Ceftaroline (Teflaro) is a fifth generation intravenous cephalosporin used to treat community acquired pneumonia (CAP) and acute skin structure infections. Similar to later generation cephalosporins, ceftaroline retains antimicrobial activity against many common gram negative bacteria with two important exceptions – acinetobacter and pseudomonas. As an intensivist, Pseudomonas is an organism I have seen with varying degrees of antimicrobial resistance (even pan-resistance) causing clinically significant infections of the lungs, urinary tracts, and overwhelming sepsis. For this reason, ceftaroline isn’t a great option. However, I’ve used it many times for Staph, Strep, Klebsiella, and even E.coli infections with susceptibility profiles favoring the use of this novel cephalosporin (600 mg IV every 12 hours with adjustment for renal function).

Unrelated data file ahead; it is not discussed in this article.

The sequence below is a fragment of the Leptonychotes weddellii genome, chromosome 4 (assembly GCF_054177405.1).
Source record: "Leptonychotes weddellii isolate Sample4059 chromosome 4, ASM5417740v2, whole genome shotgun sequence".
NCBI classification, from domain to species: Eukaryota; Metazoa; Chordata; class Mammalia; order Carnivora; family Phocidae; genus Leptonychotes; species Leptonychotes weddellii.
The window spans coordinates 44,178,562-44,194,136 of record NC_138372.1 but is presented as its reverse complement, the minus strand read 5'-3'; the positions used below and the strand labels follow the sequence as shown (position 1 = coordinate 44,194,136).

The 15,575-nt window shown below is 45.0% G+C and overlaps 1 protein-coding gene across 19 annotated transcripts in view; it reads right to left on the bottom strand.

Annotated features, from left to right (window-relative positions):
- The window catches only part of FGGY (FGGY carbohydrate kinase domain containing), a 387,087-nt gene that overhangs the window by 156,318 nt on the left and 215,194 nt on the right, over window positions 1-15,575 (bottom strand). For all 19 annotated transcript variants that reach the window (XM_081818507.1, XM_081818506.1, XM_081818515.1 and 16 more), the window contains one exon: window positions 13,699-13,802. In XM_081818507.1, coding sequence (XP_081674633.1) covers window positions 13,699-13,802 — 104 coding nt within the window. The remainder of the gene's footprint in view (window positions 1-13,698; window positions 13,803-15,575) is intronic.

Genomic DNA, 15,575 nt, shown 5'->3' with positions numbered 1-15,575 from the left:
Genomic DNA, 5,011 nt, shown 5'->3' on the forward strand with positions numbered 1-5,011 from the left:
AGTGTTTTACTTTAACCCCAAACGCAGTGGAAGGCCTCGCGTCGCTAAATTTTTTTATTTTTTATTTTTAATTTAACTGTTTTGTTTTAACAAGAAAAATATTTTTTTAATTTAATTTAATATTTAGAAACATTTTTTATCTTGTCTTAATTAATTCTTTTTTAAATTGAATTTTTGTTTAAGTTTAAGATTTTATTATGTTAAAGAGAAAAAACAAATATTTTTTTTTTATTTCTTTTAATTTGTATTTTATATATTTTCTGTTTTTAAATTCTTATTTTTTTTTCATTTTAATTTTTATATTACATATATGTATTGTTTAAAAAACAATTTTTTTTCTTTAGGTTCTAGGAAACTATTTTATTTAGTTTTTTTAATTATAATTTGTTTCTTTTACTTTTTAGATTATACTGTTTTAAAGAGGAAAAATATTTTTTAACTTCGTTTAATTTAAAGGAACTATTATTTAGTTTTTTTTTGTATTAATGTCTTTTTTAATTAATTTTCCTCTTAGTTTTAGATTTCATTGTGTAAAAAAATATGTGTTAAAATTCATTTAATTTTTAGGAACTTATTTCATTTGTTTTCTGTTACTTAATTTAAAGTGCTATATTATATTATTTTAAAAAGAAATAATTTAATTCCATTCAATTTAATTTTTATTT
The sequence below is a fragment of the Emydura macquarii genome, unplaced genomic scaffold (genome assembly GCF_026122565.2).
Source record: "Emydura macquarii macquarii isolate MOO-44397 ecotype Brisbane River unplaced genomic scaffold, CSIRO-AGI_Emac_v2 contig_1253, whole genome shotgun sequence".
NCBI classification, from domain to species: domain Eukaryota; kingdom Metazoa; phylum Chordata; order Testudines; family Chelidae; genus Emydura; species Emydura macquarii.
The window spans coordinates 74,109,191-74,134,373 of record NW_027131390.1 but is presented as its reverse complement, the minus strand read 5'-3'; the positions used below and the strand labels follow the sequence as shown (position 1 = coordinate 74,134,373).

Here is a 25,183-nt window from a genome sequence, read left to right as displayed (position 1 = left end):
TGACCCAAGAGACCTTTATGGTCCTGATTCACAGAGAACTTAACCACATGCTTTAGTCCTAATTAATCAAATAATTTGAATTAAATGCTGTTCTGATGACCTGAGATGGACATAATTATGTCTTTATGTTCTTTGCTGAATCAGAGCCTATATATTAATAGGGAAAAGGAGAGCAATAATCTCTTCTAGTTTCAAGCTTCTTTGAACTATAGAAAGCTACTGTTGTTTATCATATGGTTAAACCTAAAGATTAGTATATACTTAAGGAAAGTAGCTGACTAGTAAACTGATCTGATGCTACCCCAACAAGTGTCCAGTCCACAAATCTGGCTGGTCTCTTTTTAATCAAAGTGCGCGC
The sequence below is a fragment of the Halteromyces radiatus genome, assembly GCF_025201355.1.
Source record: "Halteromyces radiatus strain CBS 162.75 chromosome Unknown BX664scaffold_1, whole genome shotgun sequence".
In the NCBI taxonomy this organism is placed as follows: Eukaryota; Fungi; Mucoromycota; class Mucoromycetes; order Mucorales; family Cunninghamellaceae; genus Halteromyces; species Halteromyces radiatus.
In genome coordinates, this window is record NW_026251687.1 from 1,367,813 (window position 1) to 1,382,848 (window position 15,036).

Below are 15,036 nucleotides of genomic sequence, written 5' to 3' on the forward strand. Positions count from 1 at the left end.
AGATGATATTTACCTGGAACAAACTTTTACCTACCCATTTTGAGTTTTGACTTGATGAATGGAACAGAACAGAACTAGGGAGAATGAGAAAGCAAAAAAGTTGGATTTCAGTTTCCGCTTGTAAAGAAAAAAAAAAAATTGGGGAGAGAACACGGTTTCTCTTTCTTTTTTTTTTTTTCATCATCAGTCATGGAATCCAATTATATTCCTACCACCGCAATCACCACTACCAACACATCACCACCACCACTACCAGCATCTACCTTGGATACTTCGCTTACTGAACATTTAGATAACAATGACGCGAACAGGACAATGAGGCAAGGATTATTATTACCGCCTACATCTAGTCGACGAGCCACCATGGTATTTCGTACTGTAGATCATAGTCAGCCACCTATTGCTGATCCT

Ceftaroline has great efficacy against gram positive organisms including methcillin-resistant Staphylococcus aureus (MRSA). Newer studies are actually exploring the synergy between other anti-MRSA agents like ceftaroline + linezolid and ceftaroline + vancomycin to combat growing resistance profiles and refractory infections.
As part of a pooled phase 3 trial, roughly 10% of patients were found to seroconvert from a negative to positive direct Coomb’s test. In other words, providers should look for evidence of drug-induced hemolytic anemia and discontinue ceftaroline if the clinical suspicion is high.